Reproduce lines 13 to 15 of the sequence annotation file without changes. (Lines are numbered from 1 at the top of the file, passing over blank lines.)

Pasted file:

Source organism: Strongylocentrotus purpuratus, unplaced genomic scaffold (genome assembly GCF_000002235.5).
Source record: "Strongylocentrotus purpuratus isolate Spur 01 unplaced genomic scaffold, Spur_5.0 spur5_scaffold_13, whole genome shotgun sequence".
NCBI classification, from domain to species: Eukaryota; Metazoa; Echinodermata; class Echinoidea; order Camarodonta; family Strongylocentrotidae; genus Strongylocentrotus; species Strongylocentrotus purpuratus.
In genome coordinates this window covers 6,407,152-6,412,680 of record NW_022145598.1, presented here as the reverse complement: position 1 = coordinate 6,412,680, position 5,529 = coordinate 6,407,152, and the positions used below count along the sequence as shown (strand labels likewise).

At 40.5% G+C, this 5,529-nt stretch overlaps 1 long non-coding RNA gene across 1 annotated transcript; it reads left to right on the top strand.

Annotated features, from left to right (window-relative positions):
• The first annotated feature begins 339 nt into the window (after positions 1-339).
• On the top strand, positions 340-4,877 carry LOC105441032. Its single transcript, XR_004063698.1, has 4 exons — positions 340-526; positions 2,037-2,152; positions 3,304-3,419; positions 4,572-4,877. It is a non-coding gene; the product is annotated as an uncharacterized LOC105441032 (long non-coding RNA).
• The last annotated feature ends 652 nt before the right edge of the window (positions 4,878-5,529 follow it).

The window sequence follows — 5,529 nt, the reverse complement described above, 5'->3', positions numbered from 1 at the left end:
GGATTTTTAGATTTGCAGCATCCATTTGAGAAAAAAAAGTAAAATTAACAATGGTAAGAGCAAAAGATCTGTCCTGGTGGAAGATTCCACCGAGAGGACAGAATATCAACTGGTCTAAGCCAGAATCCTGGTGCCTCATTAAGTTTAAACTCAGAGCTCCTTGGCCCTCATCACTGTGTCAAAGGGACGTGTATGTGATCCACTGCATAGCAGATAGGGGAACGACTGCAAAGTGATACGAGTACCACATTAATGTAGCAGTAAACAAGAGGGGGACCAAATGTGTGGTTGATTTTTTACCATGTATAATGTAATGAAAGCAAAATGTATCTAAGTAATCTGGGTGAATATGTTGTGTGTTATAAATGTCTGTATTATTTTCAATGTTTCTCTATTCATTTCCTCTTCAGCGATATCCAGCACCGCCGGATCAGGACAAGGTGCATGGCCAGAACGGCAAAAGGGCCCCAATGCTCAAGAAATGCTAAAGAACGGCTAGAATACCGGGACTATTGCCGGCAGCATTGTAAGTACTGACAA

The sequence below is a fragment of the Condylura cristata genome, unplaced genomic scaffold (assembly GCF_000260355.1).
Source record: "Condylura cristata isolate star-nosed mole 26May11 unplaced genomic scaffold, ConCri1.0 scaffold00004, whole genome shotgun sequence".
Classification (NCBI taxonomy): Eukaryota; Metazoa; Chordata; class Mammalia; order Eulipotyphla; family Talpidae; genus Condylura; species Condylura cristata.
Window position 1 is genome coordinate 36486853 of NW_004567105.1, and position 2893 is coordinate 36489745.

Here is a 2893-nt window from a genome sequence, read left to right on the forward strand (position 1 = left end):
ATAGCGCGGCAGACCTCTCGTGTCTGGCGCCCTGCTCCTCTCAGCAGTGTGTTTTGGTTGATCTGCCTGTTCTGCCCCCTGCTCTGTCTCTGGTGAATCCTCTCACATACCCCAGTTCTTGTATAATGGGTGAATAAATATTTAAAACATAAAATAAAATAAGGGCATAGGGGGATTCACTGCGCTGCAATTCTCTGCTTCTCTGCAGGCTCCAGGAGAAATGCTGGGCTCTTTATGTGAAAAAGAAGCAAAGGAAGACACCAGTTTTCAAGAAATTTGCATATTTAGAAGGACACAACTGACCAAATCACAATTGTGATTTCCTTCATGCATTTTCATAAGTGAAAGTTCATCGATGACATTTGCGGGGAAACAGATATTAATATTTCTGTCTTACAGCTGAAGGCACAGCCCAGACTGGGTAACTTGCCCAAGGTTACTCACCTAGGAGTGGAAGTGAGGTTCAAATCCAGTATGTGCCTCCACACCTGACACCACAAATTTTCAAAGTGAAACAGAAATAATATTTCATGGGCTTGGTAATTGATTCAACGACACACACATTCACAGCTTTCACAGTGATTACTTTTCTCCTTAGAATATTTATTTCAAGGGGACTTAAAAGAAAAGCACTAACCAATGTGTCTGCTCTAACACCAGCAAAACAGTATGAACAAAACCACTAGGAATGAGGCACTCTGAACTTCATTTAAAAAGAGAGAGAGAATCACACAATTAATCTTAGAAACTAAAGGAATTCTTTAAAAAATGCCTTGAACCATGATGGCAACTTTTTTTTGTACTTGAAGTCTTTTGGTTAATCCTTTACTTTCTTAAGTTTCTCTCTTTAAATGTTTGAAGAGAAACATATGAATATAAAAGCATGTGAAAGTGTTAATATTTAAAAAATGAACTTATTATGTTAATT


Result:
Source record: "Condylura cristata isolate star-nosed mole 26May11 unplaced genomic scaffold, ConCri1.0 scaffold00004, whole genome shotgun sequence".
Classification (NCBI taxonomy): Eukaryota; Metazoa; Chordata; class Mammalia; order Eulipotyphla; family Talpidae; genus Condylura; species Condylura cristata.
Window position 1 is genome coordinate 36486853 of NW_004567105.1, and position 2893 is coordinate 36489745.